How “valued” is humanity in the “primeval history” stories in Genesis in which God “repents” of having made man, and floods the earth, drowning nearly every breathing thing on it? How about in Exodus where God tells Moses He would like to let all the Israelites in the desert die and raise up a people from Moses alone? (Even if the story is interpreted as being a ruse on Godʼs part or a temptation or testing of Moses by God, anyone reading it cannot help to also see in it a certain callousness toward human life by God. Note that it states elsewhere in the Bible that God does not “tempt” people so why would he “tempt” Moses with an offer to let the Israelites die and set Moses up as a new Abraham giving birth to a new people? Admittedly, theologians finely divide, some say “gerrymander,” the words “tempt” and “test” in this case). And one could also ask what “value” God places on human life when He commands Joshua to slaughter every breathing thing inside certain cities, including babes and pregnant women? Makes life seem relatively “cheap” in Godʼs eyes.
Revealed biblical religion even states that God “sends lying spirits” into prophets, and God “hardens” peopleʼs hearts in order that they might be destroyed utterly as in the book of Joshua (“The Lord hardened their hearts to meet Israel in battle in order that He might destroy them utterly, that they might receive no mercy”). Or, God sends plagues and famines, or God says He will put people in the situation where they will be forced to eat their own children just to survive. Or in the N.T. God “sends them great delusion” that they might not turn and be saved. Sounds like a cavalier way to treat human life.
*A Final Note on “Hell”*
From Originʼs day to ours Christian theologians have continued to debate just how much of Jesusʼs apocalyptic speech about “hell” needs to be taken literally. Some say such speech is an accommodation to the ideas of Jesusʼs day concerning ideas of heaven and hell already in circulation since the inter-testamental period; and thus we donʼt even know for sure just how much of what Jesus spoke about hell was an accommodation to ideas and concepts his audience already took for granted.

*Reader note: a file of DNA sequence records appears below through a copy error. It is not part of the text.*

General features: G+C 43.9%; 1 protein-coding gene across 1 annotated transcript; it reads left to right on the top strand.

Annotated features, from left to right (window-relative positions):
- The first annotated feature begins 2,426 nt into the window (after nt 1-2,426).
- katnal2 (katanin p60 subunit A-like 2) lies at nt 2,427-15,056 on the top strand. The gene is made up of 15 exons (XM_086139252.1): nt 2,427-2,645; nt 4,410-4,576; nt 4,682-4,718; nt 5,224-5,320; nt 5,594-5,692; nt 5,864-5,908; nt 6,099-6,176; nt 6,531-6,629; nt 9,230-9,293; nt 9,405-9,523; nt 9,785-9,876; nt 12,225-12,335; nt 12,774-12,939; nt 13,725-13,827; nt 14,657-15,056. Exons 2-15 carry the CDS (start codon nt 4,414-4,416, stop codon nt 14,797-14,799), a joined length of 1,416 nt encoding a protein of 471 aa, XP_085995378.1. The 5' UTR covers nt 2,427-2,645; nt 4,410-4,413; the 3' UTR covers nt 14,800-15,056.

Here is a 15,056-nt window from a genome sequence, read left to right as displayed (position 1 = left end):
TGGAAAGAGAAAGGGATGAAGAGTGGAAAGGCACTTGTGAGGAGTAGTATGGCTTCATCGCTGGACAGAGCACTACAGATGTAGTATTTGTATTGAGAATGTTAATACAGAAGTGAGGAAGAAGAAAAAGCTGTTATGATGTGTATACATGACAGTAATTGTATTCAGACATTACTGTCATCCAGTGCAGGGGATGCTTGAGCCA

The Encyclopedia of Religious Knowledge (1908) by Schaff-Herzog says in volume 12, on page 96, “In the first five or six centuries of Christianity there were six theological schools, of which four (Alexandria, Antioch, Caesarea, and Edessa, or Nisibis) were Universalist; one (Ephesus) accepted conditional immortality; one (Carthage or Rome) taught endless punishment of the wicked. Other theological schools are mentioned as founded by Universalists, but their actual doctrine on this subject is not known.”
Augustine (354-430 A.D.), one of the four great Latin Church Fathers (Augustine, Ambrose, Jerome and Gregory the Great), admitted: “There are very many in our day, who though not denying the Holy Scriptures, do not believe in endless torments.”
Origen, a pupil and successor of Clement of Alexandria, lived from 185 to 254 A.D. He founded a school at Caesarea, and is considered by historians to be one of the great theologians and exegete of the Eastern Church. In his book, De Principiis, he wrote: “We think, indeed, that the goodness of God, through His Christ, may recall all His creatures to one end, even His enemies being conquered and subdued….for Christ must reign until He has put all enemies under His feet.” Howard F. Vos in his book Highlights of Church History states that Origen believed the souls of all that God created would some day return to rest in the bosom of the Father. Those who rejected the gospel now would go to hell to experience a purifying fire that would cleanse even the wicked; all would ultimately reach the state of bliss.
The great church historian Geisler writes: “The belief in the inalienable capability of improvement in all rational beings, and the limited duration of future punishment was so general, even in the West, and among the opponents of Origen, that it seems entirely independent of his system.” (Eccles. Hist., 1-212)
Gregory of Nyssa (332-398 A.D.), leading theologian of the Eastern Church, says in his Catechetical Orations: “Our Lord is the One who delivers man [all men], and who heals the inventor of evil himself.”
Neander says that Gregory of Nyssa taught that all punishments are means of purification, ordained by divine love to purge rational beings from moral evil, and to restore them back to that communion with God….so that they may attain the same blessed fellowship with God Himself.
Eusebius of Caesarea lived from 265 to 340 A.D. He was the Bishop of Caesarea in Palestine and a friend of Constantine, great Emperor of Rome. His commentary of Psalm 2 says: “The Son ‘breaking in pieces’ His enemies is for the sake of remolding them, as a potter his own work; as Jeremiah 18;6 says: i.e., to restore them once again to their former state.”
Gregory of Nazianzeu lived from 330 to 390 A.D. He was the Bishop of Constantinople. In his Oracles 39:19 we read: “These, if they will, may go Christʼs way, but if not let them go their way. In another place perhaps they shall be baptized with fire, that last baptism, which is not only painful, but enduring also; which eats up, as if it were hay, all defiled matter, and consumes all vanity and vice.”